Book review: 'The Tragedy of Arthur' by Arthur Phillips

The Tragedy of Arthur

A Novel


Arthur Phillips

Random House: 368 pp., $26

First, the MacGuffin: Arthur Phillips' fifth novel, "The Tragedy of Arthur," is built around a full-length, five-act Shakespeare play, "The Most Excellent and Tragical Historie of Arthur, King of Britain," composed (or, in the conceit of the novel, "discovered") by Phillips himself. It's a bravura strategy, relying on his ability to inhabit the rhythms, "the feeling of Shakespeare … it's like a fingerprint." Although I'm not much of a Shakespearean, I'd say Phillips pulls it off. But the real triumph of this dizzyingly self-reflective novel is that it doesn't matter that the Shakespeare (faux or actual) is almost entirely beside the point. What's essential, rather, is the saga that surrounds it, a family drama involving (yes) Arthur Phillips, who both is and isn't the author of this book.

Phillips, of course, has traveled down this road before. His 2004 novel "The Egyptologist" also involves found writing — in that book's case, the erotic poems of a forgotten pharaoh — and the commentary of an unreliable narrator. It's a conceit lifted from

Vladimir Nabokov

's 1962 novel "Pale Fire," whose spirit inhabits both "The Egyptologist" and "The Tragedy of Arthur," but here, Phillips takes the concept one step further by connecting it to his identity.

There's an elusive fluidity to the setup; the Arthur Phillips of the book is, like his creator, the author of four previous novels, born in Minneapolis and educated at Harvard, a writer whose work plays at the edges of the believable and is more concerned with what we might accept than what we know. Still, like "Pale Fire's" Charles Kinbote, this Phillips is also a shade, a chimera, a man with a twin sister (that favorite Shakespearean device) and a forger father imprisoned for one failed scam after another.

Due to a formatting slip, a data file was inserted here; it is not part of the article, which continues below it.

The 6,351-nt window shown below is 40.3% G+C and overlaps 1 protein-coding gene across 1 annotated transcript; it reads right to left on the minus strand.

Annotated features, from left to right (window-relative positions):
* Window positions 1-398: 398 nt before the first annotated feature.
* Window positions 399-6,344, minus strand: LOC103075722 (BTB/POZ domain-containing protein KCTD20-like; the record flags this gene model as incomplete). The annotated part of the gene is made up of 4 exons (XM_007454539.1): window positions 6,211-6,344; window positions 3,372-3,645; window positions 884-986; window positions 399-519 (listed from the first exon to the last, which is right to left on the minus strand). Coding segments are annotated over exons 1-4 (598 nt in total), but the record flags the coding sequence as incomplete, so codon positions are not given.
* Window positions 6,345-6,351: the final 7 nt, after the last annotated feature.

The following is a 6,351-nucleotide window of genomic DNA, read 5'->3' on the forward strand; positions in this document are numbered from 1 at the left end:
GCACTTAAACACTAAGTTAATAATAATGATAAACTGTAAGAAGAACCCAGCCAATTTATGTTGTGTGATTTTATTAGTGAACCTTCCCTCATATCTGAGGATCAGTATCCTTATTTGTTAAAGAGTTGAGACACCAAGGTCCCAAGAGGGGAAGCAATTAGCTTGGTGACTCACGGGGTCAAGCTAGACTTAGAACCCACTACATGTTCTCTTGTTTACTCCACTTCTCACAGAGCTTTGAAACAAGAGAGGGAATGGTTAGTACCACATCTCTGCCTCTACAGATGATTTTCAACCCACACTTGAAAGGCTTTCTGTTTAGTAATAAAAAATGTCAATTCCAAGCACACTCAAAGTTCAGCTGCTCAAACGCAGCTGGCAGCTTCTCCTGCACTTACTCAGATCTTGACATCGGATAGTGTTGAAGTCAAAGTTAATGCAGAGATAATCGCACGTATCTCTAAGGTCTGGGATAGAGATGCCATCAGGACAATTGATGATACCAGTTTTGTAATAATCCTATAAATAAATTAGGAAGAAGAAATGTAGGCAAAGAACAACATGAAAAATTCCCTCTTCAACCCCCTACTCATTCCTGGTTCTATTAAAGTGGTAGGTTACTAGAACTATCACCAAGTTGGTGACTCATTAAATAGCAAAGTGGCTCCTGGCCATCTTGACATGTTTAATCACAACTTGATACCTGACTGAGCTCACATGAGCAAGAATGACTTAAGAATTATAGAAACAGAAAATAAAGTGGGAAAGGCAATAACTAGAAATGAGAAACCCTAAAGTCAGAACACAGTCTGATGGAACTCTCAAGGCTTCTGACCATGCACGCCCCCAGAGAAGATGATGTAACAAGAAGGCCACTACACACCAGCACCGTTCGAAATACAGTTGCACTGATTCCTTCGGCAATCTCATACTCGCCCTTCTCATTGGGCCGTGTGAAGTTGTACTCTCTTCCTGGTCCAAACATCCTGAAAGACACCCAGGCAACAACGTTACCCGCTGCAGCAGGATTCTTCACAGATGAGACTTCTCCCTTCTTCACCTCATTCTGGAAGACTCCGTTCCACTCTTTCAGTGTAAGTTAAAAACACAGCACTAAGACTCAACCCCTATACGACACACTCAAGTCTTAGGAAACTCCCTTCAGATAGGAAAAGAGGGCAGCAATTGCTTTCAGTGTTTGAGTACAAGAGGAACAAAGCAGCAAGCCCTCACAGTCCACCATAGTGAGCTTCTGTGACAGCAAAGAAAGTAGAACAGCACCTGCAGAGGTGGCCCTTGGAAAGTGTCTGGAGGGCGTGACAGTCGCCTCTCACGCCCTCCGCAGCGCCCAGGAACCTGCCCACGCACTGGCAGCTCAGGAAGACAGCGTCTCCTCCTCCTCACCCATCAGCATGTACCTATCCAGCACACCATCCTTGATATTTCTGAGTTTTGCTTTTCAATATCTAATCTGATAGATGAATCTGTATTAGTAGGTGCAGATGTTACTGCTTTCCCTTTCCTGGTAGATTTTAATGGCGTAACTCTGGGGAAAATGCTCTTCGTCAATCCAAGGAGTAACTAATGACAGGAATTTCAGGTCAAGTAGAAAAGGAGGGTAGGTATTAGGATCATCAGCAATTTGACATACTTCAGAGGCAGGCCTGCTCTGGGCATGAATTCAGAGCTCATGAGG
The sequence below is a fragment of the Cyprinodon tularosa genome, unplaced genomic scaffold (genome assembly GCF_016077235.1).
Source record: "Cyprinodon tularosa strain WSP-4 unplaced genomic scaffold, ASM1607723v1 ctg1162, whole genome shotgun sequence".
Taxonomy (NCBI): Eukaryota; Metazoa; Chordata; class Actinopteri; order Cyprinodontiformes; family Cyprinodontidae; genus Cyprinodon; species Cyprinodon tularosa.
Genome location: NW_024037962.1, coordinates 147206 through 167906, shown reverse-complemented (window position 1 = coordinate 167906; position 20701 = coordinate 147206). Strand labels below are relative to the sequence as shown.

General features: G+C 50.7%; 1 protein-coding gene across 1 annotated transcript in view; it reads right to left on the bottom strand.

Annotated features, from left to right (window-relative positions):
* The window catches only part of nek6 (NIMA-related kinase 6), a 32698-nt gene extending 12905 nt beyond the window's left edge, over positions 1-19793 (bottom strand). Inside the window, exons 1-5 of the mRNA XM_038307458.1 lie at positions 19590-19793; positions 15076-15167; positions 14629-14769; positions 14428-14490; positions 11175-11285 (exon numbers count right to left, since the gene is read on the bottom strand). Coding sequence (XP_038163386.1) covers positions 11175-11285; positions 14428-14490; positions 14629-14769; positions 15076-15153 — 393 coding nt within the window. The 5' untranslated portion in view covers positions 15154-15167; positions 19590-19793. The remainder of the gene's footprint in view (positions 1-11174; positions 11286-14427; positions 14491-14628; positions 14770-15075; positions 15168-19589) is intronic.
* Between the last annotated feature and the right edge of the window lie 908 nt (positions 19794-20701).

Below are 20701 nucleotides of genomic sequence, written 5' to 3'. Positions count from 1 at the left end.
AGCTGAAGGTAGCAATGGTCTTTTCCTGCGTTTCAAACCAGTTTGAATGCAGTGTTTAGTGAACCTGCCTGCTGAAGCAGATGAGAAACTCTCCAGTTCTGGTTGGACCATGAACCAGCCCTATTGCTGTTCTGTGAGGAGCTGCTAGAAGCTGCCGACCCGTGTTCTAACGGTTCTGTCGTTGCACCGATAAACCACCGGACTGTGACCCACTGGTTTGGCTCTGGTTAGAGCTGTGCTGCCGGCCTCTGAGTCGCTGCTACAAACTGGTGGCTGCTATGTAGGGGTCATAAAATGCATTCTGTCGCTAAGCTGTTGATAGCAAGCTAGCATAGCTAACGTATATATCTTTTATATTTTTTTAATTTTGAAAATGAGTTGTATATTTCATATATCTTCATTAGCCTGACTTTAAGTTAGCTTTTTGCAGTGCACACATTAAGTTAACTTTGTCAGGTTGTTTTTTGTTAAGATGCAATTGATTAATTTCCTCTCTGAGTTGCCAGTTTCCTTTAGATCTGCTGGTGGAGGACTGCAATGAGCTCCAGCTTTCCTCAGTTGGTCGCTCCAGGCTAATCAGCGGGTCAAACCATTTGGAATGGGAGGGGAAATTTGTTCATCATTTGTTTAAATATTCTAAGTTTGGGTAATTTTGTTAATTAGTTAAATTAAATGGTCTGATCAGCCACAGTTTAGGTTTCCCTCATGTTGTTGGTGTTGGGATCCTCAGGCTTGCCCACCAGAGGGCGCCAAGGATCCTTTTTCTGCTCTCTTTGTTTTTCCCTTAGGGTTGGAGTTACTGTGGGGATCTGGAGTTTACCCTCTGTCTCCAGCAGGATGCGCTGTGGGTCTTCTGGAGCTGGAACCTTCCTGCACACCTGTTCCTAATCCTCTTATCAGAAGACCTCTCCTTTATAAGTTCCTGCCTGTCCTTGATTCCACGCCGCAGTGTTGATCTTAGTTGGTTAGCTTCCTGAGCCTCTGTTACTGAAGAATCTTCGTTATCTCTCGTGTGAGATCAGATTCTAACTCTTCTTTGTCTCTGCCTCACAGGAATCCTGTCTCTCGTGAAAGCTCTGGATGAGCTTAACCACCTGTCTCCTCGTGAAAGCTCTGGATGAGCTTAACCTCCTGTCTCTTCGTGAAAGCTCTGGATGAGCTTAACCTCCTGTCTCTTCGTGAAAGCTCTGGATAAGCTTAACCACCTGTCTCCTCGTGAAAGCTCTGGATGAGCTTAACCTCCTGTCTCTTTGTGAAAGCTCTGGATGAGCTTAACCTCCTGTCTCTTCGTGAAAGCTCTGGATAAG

We learn this in the extended introduction that forms the backbone of the book: It gives us Phillips' story of how he came to possess the play, his back-and-forth over its authenticity, his ruminations on family and fiction, on the falsity of memoir and how the people closest to us let us down. "[M]y father," he writes early in the novel, "… was extolling the greatness of anyone who adds to the world's store of wonder and magic, disorder, confusion, possibility, 'the wizards.' If he had been trying to hypnotize me for life ahead, it wouldn't have been much different."

What he's evoking are the roots of his literary imagination, which is itself a response to "the world's vanishing faith in wonder," much as the father claims his own exploits to be. And yet, who is this father? How real is he? And what does it mean if he never actually existed, in this form anyway? These questions are delirious, infectious, and as "The Tragedy of Arthur" progresses, we begin to understand that not only are they at the heart of Phillips' narrative, but so is the confusion (or better yet: derangement) they provoke.